• The rationale I hear quite often in debates about climate change in the US is that it will hurt the American economy and there will be job losses as other developing countries, like India and China, will gain an unfair advantage if there is no cost of carbon in those countries. As I think through the reasons, I would like to give the example of the European Union. Have Germany, Denmark and Spain lost jobs or become uncompetitive in the process of becoming a greener economy? No, they have definitely not. In fact, they have clear competitive advantage in clean technologies which will drive the world tomorrow while US is behind. To put it in Tom Friedman’s words from one of the COP 15 events, “Being Green is the next big opportunity. Countries like China are not becoming green by choice but out of necessity. China will probably lead the world into a cleaner world as they believe in making things happen not in pep talk. Friedman says “If the US could become China for a day, it would be a different world”

• While the world focuses on Copenhagen let us not forget the biggest challenges facing mankind today: hunger, poverty, and access to water. Some of these issues are as important as climate change.

But not everything is lost. The world today is a healthier, safer and better place than it was 50 years ago. So I have no doubt what so ever in my mind that it will change for better only in the next 50 years as well. Now the convenient ones …..

• Developing countries like India, China and Brazil now appreciate that they are equally responsible to combat climate change as the developed nations. They simply cannot hide behind the wall. And there is a big opportunity out there. Who knows if the next big innovation will be in India or China instead of in the Silicon Valley?

• While national governments are negotiating over issues related to climate change, the sub-national governments have been actively embracing change and taking the lead in implementing policies and initiatives to combat climate change. This is the biggest silver lining, and my MBA colleagues have covered this aspect in detail in previous blogs.

• While the world continues to debate how to combat climate change, efforts will not succeed unless there is a behavioral change in every human being on earth. Unless each one of us change our lifestyle, minimize waste and lead a sustainable life, the battle of climate change will never be won.

I sign off with my favorite poem “The Road Not Taken” by Robert Frost praying that our leaders chose the one less traveled by and act so they will be remembered in history for having the courage to do so.

“Two roads diverged in a yellow wood,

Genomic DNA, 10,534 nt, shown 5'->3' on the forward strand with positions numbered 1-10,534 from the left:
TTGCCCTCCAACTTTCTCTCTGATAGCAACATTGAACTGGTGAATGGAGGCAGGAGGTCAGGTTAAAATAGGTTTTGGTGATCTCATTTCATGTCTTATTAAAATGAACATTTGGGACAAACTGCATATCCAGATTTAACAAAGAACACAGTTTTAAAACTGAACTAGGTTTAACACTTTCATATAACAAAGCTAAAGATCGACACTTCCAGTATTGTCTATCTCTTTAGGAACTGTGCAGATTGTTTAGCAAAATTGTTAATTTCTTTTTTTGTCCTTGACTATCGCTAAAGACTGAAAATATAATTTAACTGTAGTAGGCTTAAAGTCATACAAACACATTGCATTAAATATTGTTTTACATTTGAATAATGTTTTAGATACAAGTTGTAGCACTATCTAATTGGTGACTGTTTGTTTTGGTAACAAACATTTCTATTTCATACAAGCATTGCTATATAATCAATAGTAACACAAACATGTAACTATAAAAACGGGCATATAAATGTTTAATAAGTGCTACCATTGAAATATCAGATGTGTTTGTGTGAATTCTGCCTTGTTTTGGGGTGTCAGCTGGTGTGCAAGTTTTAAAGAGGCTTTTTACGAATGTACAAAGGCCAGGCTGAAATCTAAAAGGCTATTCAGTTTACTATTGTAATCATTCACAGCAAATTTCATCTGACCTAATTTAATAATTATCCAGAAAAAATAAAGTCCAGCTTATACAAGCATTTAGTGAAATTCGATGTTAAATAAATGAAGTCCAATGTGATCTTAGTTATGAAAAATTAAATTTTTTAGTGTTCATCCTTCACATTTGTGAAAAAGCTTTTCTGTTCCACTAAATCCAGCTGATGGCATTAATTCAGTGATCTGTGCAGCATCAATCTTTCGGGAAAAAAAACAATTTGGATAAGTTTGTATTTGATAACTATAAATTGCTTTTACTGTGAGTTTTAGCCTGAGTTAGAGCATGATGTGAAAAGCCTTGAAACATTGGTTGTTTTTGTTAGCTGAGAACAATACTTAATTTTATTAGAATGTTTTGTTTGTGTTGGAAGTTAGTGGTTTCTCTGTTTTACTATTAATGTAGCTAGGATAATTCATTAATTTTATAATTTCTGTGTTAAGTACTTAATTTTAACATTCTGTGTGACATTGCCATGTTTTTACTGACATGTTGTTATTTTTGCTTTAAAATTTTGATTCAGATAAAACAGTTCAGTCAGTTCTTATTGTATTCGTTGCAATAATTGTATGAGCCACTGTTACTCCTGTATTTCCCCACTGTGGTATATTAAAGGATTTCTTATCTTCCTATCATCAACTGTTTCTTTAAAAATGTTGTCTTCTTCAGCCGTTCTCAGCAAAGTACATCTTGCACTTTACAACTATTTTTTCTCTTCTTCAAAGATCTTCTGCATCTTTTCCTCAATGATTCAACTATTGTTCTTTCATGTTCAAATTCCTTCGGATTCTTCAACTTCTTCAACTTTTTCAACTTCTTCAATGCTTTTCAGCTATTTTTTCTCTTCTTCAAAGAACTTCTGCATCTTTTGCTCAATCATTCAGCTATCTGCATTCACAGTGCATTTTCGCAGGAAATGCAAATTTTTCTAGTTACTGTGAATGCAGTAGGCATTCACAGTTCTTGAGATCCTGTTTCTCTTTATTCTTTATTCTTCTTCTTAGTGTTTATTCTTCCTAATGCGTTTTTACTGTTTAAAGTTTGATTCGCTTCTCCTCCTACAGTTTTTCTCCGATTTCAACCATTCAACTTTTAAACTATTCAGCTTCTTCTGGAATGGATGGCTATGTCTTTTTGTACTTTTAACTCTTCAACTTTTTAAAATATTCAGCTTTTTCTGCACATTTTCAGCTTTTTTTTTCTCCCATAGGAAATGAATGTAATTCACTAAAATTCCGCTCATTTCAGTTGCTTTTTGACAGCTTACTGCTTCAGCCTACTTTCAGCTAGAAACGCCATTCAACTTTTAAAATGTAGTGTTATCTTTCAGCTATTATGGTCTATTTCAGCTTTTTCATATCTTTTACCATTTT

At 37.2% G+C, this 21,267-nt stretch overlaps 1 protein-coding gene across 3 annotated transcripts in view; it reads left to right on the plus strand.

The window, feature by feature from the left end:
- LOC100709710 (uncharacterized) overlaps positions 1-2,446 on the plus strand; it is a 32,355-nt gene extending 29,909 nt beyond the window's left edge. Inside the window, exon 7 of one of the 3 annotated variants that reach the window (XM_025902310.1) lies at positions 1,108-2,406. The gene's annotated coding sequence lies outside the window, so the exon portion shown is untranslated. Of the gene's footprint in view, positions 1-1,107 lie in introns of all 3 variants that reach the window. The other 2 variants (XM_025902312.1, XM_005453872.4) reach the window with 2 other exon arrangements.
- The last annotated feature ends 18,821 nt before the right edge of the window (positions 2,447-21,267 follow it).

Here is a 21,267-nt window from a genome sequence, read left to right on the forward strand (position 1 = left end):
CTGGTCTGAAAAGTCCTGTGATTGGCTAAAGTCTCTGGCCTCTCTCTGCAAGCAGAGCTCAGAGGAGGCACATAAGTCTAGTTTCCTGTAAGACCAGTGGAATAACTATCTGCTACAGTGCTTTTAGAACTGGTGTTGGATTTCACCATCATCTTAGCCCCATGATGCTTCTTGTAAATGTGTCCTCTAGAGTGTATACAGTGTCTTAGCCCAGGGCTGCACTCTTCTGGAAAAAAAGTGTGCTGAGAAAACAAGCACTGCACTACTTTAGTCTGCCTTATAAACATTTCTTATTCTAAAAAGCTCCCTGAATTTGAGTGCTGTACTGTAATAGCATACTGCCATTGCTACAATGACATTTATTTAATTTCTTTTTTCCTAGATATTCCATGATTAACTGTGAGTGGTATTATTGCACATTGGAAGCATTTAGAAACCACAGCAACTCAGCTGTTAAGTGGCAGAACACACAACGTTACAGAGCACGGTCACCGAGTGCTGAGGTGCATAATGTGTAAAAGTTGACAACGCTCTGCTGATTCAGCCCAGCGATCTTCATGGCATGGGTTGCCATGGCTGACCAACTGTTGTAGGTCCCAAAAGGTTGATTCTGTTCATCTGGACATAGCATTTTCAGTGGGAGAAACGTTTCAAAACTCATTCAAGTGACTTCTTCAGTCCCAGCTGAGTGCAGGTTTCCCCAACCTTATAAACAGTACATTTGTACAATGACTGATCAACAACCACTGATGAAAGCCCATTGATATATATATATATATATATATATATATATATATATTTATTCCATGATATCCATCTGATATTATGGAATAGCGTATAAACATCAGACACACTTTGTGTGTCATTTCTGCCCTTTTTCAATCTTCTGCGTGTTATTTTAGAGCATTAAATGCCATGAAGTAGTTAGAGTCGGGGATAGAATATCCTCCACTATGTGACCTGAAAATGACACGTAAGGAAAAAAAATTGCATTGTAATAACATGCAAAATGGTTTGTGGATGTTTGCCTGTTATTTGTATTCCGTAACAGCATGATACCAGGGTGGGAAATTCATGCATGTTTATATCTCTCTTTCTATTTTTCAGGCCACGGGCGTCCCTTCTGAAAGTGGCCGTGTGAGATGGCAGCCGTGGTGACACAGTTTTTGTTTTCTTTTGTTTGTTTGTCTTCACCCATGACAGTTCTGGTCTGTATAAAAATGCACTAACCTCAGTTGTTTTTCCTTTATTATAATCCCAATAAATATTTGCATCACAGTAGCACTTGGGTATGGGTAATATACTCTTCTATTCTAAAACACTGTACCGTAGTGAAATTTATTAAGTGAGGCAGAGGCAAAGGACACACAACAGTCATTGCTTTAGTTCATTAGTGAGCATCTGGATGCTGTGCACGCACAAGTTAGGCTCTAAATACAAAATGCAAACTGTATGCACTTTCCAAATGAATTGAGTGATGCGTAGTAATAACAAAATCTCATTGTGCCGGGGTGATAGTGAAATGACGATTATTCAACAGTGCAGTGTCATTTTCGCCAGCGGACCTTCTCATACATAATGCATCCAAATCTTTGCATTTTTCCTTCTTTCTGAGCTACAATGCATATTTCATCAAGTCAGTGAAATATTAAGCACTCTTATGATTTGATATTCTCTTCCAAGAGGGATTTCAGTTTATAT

And sorry I could not travel both

And be one traveler, long I stood

And looked down one as far as I could

To where it bent in the undergrowth; ……………..

I shall be telling this with a sigh Somewhere ages and ages hence:

Two roads diverged in a wood, and I,

I took the one less traveled by,

And that has made all the difference.

Note: We had a great meeting with Dr. R. K Pachauri on the sidelines at COP15 and a separate blog post covering our interaction with him follows…..

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Terminator 5: A Glimpse of Hope (by Steve)

Over the past two days we attended side events organized by the International Emissions Trading Association (IETA).  So far the events have been great, with a focus on potential future legislation and sub-national governments and businesses.   It appears to us that business and a number of state agencies are a lot further ahead than the UN in thinking about and making climate change reforms.  One of the events focused on sub-national collaboration acting not only as a bridge between any UN agreement and actual implementation, but also as a leader in achieving real climate change action. 

An example of this is the formation of the Regional Group of 20 (R20), which Arnold Schwarzenenegger, Governor of California, announced on Tuesday at the Governors’ Summit.  This is a group of sub-national governments who plan to fast track legislation within their own jurisdictions to fight climate change.  The group will address strategies to mitigate current and future climate change through public-private partnerships, technology development and transfer, and financial measures. 

Mr. Cherif Rahmani, Minister of Environment, Algeria; head of the UNFCCC Africa group; and a member of the R20 spoke at one of the IETA events we attended about the R20, Algeria’s existing relationship with the government of Quebec and the need to develop more of these types of coalitions.   The event also highlighted a number of achievements already made on the sub-national level, like the California EPA, which has implemented real mechanisms to reduce greenhouse gases in state energy production.

A common thread in many of our blog posts has been the potential for more local and sub-national action. From business school students’ perspective this is a very encouraging development because it is an area that most of us will be able to engage in and have an immediate impact on in the short term.   For those of us in the Tuck Delegation who have been disappointed by the gross inefficiencies demonstrated by the UNFCCC at Copenhagen this is especially encouraging.   Who knew it would be none other than “The Terminator” who gave us this glimpse of hope!